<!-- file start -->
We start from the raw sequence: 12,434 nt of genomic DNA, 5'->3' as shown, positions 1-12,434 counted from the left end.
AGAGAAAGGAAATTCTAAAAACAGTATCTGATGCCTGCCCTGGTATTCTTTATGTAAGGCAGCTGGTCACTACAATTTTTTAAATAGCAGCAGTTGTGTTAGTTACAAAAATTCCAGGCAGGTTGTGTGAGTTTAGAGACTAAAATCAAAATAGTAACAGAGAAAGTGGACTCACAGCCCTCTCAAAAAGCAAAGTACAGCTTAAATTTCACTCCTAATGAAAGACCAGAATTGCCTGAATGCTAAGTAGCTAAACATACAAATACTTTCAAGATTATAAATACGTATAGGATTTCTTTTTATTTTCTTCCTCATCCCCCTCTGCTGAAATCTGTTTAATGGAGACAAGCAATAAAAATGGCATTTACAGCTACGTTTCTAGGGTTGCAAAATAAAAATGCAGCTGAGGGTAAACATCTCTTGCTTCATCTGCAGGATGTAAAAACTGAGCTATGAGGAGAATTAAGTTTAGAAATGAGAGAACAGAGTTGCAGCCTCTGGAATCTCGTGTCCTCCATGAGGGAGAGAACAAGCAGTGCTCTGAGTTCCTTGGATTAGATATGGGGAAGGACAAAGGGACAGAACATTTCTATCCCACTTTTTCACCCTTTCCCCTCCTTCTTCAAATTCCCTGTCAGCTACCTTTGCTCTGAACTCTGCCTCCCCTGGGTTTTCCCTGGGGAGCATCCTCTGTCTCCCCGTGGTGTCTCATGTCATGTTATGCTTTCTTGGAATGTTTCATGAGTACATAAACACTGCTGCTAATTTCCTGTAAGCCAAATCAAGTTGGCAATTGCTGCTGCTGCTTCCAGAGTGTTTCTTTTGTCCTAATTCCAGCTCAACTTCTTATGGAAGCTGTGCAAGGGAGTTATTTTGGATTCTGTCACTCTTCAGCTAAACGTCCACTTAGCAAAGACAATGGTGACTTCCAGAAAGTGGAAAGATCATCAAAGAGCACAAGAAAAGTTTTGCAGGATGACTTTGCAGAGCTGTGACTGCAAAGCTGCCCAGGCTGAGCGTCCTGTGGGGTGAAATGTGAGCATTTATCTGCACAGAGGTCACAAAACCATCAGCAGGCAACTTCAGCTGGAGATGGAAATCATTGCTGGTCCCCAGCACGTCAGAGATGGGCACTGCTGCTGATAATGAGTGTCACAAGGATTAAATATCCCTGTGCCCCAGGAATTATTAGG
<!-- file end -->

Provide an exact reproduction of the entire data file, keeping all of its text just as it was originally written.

We start from the raw sequence: 12,434 nt of genomic DNA, 5'->3' as shown, positions 1-12,434 counted from the left end.
AGAGAAAGGAAATTCTAAAAACAGTATCTGATGCCTGCCCTGGTATTCTTTATGTAAGGCAGCTGGTCACTACAATTTTTTAAATAGCAGCAGTTGTGTTAGTTACAAAAATTCCAGGCAGGTTGTGTGAGTTTAGAGACTAAAATCAAAATAGTAACAGAGAAAGTGGACTCACAGCCCTCTCAAAAAGCAAAGTACAGCTTAAATTTCACTCCTAATGAAAGACCAGAATTGCCTGAATGCTAAGTAGCTAAACATACAAATACTTTCAAGATTATAAATACGTATAGGATTTCTTTTTATTTTCTTCCTCATCCCCCTCTGCTGAAATCTGTTTAATGGAGACAAGCAATAAAAATGGCATTTACAGCTACGTTTCTAGGGTTGCAAAATAAAAATGCAGCTGAGGGTAAACATCTCTTGCTTCATCTGCAGGATGTAAAAACTGAGCTATGAGGAGAATTAAGTTTAGAAATGAGAGAACAGAGTTGCAGCCTCTGGAATCTCGTGTCCTCCATGAGGGAGAGAACAAGCAGTGCTCTGAGTTCCTTGGATTAGATATGGGGAAGGACAAAGGGACAGAACATTTCTATCCCACTTTTTCACCCTTTCCCCTCCTTCTTCAAATTCCCTGTCAGCTACCTTTGCTCTGAACTCTGCCTCCCCTGGGTTTTCCCTGGGGAGCATCCTCTGTCTCCCCGTGGTGTCTCATGTCATGTTATGCTTTCTTGGAATGTTTCATGAGTACATAAACACTGCTGCTAATTTCCTGTAAGCCAAATCAAGTTGGCAATTGCTGCTGCTGCTTCCAGAGTGTTTCTTTTGTCCTAATTCCAGCTCAACTTCTTATGGAAGCTGTGCAAGGGAGTTATTTTGGATTCTGTCACTCTTCAGCTAAACGTCCACTTAGCAAAGACAATGGTGACTTCCAGAAAGTGGAAAGATCATCAAAGAGCACAAGAAAAGTTTTGCAGGATGACTTTGCAGAGCTGTGACTGCAAAGCTGCCCAGGCTGAGCGTCCTGTGGGGTGAAATGTGAGCATTTATCTGCACAGAGGTCACAAAACCATCAGCAGGCAACTTCAGCTGGAGATGGAAATCATTGCTGGTCCCCAGCACGTCAGAGATGGGCACTGCTGCTGATAATGAGTGTCACAAGGATTAAATATCCCTGTGCCCCAGGAATTATTAGG